Review: The Sound of the Sea by Wayne Mansfield

The-Sound-of-the-SeaRating: 3.25 stars
Buy Link:
Amazon | iBooks | Amazon UK
Length: Novella


“Gay” is not a label Liam applied to himself, no matter his history of feeling attraction for other men. Rather, he relegated those thoughts to the realm of “youthful curiosity,” married a woman, and started a family. After six years of marriage, however, Liam is coming to discover that he just may actually be gay. He indulges his hidden desires by surreptitiously purchasing an adult magazine catering to gay men.

When his wife finds the incriminating magazine, however, his life starts to fall apart. Faster than he can explain that he will suppress his inclinations and uphold the bonds of marriage, his wife leaves him with divorce papers and alternate-weekend custody of their six-year old son. To cope, Liam finds solace on the shores of the Australian beaches. He never imagined he’d find the perfect boyfriend there as well—yet that is exactly what happens.

Ezra is a creature of the water. Wild waves and tumultuous seas are nothing to him. Yet when a human on the beach shows concern for Ezra’s well being during rough surf, Ezra can’t help but yearn to learn more about that man. Ezra doesn’t have to wait long to meet Liam. Nor does he keep secret the fact that he is a merman—and when he reveals his true self, Ezra is not disappointed by Liam’s reaction.

As the weeks pass, Liam and Ezra begin a sea-bound romance. For Liam, the connection is the one bright spot that keeps him positive while the divorce and custody issues buffet his personal life. For Ezra, he feels like he just may have finally found someone to love with his whole heart. Yet not all is smooth sailing. Whatever affections grow between them, the fact remains that Liam has obligations on land. If nothing else, Liam is a father and looking to gain full custody of his son. And Ezra is bound to the ocean—unless he is willing to give up his ocean home forever to join Liam on the land. Is passion and romance enough to tether these two lover together, or will they be rent apart by the very ocean that brought them together?

Overall, I found this story rather middling. The characters, for all that they have fantastical situations, are kind of lackluster for me. I appreciate all that Mansfield does to develop the characters, but it feels like surface decoration rather than ingrained qualities. In other words, it feels like the situations define the characters instead of the character’s, well, character guiding them through the action.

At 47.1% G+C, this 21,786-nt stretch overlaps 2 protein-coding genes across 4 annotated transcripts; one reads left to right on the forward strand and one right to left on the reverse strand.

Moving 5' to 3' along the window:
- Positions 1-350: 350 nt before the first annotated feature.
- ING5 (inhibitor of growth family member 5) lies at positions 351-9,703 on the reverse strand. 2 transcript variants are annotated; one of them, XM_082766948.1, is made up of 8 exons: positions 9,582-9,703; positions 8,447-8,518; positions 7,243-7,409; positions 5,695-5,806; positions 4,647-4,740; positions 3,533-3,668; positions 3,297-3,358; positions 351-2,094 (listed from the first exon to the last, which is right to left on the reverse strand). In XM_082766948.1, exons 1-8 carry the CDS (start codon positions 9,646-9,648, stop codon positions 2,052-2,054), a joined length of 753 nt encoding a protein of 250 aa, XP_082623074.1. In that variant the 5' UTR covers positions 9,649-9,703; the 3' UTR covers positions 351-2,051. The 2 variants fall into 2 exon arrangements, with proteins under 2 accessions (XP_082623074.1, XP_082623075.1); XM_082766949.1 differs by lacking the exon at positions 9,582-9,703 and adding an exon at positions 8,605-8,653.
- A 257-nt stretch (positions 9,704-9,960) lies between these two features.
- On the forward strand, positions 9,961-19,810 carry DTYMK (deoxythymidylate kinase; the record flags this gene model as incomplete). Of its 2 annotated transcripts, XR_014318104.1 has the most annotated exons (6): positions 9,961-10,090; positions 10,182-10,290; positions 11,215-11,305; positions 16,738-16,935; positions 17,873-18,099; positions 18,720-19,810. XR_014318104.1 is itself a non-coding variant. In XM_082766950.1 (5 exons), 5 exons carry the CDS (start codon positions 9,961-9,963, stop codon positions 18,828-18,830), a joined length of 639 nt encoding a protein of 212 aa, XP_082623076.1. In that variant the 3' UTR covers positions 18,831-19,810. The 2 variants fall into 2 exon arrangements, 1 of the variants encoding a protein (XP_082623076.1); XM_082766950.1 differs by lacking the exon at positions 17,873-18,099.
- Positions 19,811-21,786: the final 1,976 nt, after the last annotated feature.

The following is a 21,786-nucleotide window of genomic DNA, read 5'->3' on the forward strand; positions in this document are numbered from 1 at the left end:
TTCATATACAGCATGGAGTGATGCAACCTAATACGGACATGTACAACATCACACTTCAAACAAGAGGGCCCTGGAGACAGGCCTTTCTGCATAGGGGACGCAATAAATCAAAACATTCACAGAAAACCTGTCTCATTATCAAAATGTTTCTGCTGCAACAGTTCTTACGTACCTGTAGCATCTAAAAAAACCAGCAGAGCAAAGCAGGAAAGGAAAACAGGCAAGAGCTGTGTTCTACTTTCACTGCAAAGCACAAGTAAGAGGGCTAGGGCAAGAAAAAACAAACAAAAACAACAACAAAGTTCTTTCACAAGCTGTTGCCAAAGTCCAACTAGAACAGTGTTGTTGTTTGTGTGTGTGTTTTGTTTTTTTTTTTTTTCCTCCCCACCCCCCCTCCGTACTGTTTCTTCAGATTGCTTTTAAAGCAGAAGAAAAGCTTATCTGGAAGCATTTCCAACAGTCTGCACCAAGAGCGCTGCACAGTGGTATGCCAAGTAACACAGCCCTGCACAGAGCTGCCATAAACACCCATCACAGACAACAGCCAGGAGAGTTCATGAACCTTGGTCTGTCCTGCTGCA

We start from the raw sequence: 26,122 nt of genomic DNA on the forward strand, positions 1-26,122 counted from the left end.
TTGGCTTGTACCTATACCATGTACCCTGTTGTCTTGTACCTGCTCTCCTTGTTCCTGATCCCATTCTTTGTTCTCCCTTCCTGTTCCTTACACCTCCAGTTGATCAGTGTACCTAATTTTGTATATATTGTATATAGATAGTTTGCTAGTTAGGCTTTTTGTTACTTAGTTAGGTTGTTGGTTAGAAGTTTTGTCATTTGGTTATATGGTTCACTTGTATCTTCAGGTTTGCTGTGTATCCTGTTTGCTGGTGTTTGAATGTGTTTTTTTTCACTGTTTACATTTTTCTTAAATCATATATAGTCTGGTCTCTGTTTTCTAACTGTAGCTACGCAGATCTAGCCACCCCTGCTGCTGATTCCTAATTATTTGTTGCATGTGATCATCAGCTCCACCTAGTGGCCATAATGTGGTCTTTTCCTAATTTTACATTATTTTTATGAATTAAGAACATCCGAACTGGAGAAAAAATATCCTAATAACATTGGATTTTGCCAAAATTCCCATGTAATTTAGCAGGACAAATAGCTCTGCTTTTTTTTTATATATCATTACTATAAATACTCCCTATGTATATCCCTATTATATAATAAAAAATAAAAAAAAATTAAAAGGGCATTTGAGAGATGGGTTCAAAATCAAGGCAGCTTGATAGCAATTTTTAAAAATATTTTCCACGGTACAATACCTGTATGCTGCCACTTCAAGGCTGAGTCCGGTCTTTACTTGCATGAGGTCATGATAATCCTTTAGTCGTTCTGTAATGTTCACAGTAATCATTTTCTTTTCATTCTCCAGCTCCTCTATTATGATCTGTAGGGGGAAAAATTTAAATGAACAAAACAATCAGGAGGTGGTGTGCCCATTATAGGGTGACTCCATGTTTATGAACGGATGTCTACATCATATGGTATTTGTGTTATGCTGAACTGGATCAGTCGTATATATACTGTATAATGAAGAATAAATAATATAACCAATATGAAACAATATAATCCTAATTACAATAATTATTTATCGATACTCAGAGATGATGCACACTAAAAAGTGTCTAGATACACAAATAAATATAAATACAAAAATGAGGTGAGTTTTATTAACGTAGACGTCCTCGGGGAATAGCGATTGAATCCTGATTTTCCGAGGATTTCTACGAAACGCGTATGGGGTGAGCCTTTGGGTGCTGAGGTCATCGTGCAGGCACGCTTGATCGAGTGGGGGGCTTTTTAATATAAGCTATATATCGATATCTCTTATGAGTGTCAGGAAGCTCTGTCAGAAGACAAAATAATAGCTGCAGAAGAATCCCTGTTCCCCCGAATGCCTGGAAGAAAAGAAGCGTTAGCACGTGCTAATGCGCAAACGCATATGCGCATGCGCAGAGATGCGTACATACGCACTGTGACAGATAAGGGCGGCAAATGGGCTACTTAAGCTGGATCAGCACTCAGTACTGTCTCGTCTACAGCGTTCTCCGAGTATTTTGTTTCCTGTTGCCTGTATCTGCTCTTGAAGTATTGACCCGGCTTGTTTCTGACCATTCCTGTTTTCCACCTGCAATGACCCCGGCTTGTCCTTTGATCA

At first, I was kind of sympathetic to Liam, even though he is portrayed as a pretty weak character from the beginning. He never stands up to his overbearing wife (more on this WTFery in a moment), not even to fight for his son. As the story continues to unfold and we get into the dynamics of his relationship with Ezra, I felt more dislike for Liam because of his treatment of Ezra.

The details of Liam’s divorce pissed me off because it boils down to this: Liam’s wife had been having an extra-marital affair but she is the one who accuses Liam of being the home wrecker simply because he has one single gay porn magazine. Liam goes on to explain, after the magazine is discovered, that he was never going to ACT on his desires. I mean, if THIS is the set up for the demise of their relationship, it signals to me that Liam is emotionally/sexually repressed—but the rest of the story doesn’t specifically address how or even if he ever learns how to cope with this kind of emotional upheaval. And, yeah, it’s not hard to draw parallels between this behavior and how he reacts to Ezra’s unique situation.

In fact, given how the relationship plays out between Ezra (who is bound to the water as a merman) and Liam (who can only stand the water as long as any other human), I wound up feeling like Liam is rather a weak, emotionally selfish character. Especially grating is how it feels like he’s almost stringing Ezra along (albeit I do not think this is Mansfield’s INTENT, this is the subtext I got out of the story), when Ezra is being nothing but patient. It made me half expect Ezra to pull a 180 and start being controlling or domineering/threatening (but he didn’t).

Ezra fares a bit better as a character, but since the action is told from Liam’s POV, a lot of his backstory—including his sister and how their marking have evolved such that they COULD live in land, but they would then never be able to return to the sea to live as merfolk do (they’d only be as “mobile” as humans)—gets info-dumped. I think there are a lot of missed opportunities for showing the reader rather than just telling them what merfolk life is like.

Overall, this is a pretty run-of-the-mill story. I felt like our main characters had a lot of potential to grow, but the story doesn’t unfold in a way that lets them actually grow. Instead, we see them plodding along in a romance that, while clearly passionate for the lovers involved, doesn’t feel very satisfying because all I can see is Liam stringing Ezra along (albeit with good intentions). Still, if you are a sucker for any kind of mer-folk tale (like me), you might get a kick out of reading this.

camille sig

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